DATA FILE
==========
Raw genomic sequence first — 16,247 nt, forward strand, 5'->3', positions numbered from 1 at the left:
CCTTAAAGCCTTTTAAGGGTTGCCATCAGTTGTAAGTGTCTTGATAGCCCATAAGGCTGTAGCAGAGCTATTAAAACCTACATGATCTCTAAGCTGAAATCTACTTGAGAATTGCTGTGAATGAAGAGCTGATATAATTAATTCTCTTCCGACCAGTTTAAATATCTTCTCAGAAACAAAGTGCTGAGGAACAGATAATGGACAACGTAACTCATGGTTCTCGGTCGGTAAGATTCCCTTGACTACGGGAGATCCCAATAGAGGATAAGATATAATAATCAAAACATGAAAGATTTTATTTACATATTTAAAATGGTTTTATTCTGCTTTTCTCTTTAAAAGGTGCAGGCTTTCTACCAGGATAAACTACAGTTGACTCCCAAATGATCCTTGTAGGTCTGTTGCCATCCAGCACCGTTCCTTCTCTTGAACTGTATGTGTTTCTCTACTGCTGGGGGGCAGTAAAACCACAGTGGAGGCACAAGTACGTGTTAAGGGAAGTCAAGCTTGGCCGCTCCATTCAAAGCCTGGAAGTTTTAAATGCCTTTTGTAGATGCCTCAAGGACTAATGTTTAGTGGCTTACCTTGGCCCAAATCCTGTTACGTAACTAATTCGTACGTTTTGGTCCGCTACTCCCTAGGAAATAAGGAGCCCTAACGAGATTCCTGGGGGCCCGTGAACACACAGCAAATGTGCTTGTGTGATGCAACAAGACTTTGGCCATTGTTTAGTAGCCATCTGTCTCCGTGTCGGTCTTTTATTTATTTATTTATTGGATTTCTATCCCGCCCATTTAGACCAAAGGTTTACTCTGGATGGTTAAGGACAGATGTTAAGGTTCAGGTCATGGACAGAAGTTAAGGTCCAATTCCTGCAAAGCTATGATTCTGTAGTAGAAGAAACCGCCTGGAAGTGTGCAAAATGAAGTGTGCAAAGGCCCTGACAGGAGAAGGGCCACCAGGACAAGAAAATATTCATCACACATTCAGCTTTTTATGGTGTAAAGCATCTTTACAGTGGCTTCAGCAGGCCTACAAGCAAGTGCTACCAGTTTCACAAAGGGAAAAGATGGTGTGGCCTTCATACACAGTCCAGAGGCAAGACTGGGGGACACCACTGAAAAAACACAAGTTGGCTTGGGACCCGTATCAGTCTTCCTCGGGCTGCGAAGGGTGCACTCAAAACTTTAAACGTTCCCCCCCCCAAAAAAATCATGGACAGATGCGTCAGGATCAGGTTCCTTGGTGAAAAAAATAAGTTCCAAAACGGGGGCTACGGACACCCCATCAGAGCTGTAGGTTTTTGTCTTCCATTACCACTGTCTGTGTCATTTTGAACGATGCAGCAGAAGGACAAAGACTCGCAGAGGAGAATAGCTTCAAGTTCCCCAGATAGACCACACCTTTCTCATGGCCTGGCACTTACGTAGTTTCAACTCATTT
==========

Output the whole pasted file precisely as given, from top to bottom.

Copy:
Raw genomic sequence first — 16,247 nt, forward strand, 5'->3', positions numbered from 1 at the left:
CCTTAAAGCCTTTTAAGGGTTGCCATCAGTTGTAAGTGTCTTGATAGCCCATAAGGCTGTAGCAGAGCTATTAAAACCTACATGATCTCTAAGCTGAAATCTACTTGAGAATTGCTGTGAATGAAGAGCTGATATAATTAATTCTCTTCCGACCAGTTTAAATATCTTCTCAGAAACAAAGTGCTGAGGAACAGATAATGGACAACGTAACTCATGGTTCTCGGTCGGTAAGATTCCCTTGACTACGGGAGATCCCAATAGAGGATAAGATATAATAATCAAAACATGAAAGATTTTATTTACATATTTAAAATGGTTTTATTCTGCTTTTCTCTTTAAAAGGTGCAGGCTTTCTACCAGGATAAACTACAGTTGACTCCCAAATGATCCTTGTAGGTCTGTTGCCATCCAGCACCGTTCCTTCTCTTGAACTGTATGTGTTTCTCTACTGCTGGGGGGCAGTAAAACCACAGTGGAGGCACAAGTACGTGTTAAGGGAAGTCAAGCTTGGCCGCTCCATTCAAAGCCTGGAAGTTTTAAATGCCTTTTGTAGATGCCTCAAGGACTAATGTTTAGTGGCTTACCTTGGCCCAAATCCTGTTACGTAACTAATTCGTACGTTTTGGTCCGCTACTCCCTAGGAAATAAGGAGCCCTAACGAGATTCCTGGGGGCCCGTGAACACACAGCAAATGTGCTTGTGTGATGCAACAAGACTTTGGCCATTGTTTAGTAGCCATCTGTCTCCGTGTCGGTCTTTTATTTATTTATTTATTGGATTTCTATCCCGCCCATTTAGACCAAAGGTTTACTCTGGATGGTTAAGGACAGATGTTAAGGTTCAGGTCATGGACAGAAGTTAAGGTCCAATTCCTGCAAAGCTATGATTCTGTAGTAGAAGAAACCGCCTGGAAGTGTGCAAAATGAAGTGTGCAAAGGCCCTGACAGGAGAAGGGCCACCAGGACAAGAAAATATTCATCACACATTCAGCTTTTTATGGTGTAAAGCATCTTTACAGTGGCTTCAGCAGGCCTACAAGCAAGTGCTACCAGTTTCACAAAGGGAAAAGATGGTGTGGCCTTCATACACAGTCCAGAGGCAAGACTGGGGGACACCACTGAAAAAACACAAGTTGGCTTGGGACCCGTATCAGTCTTCCTCGGGCTGCGAAGGGTGCACTCAAAACTTTAAACGTTCCCCCCCCCAAAAAAATCATGGACAGATGCGTCAGGATCAGGTTCCTTGGTGAAAAAAATAAGTTCCAAAACGGGGGCTACGGACACCCCATCAGAGCTGTAGGTTTTTGTCTTCCATTACCACTGTCTGTGTCATTTTGAACGATGCAGCAGAAGGACAAAGACTCGCAGAGGAGAATAGCTTCAAGTTCCCCAGATAGACCACACCTTTCTCATGGCCTGGCACTTACGTAGTTTCAACTCATTT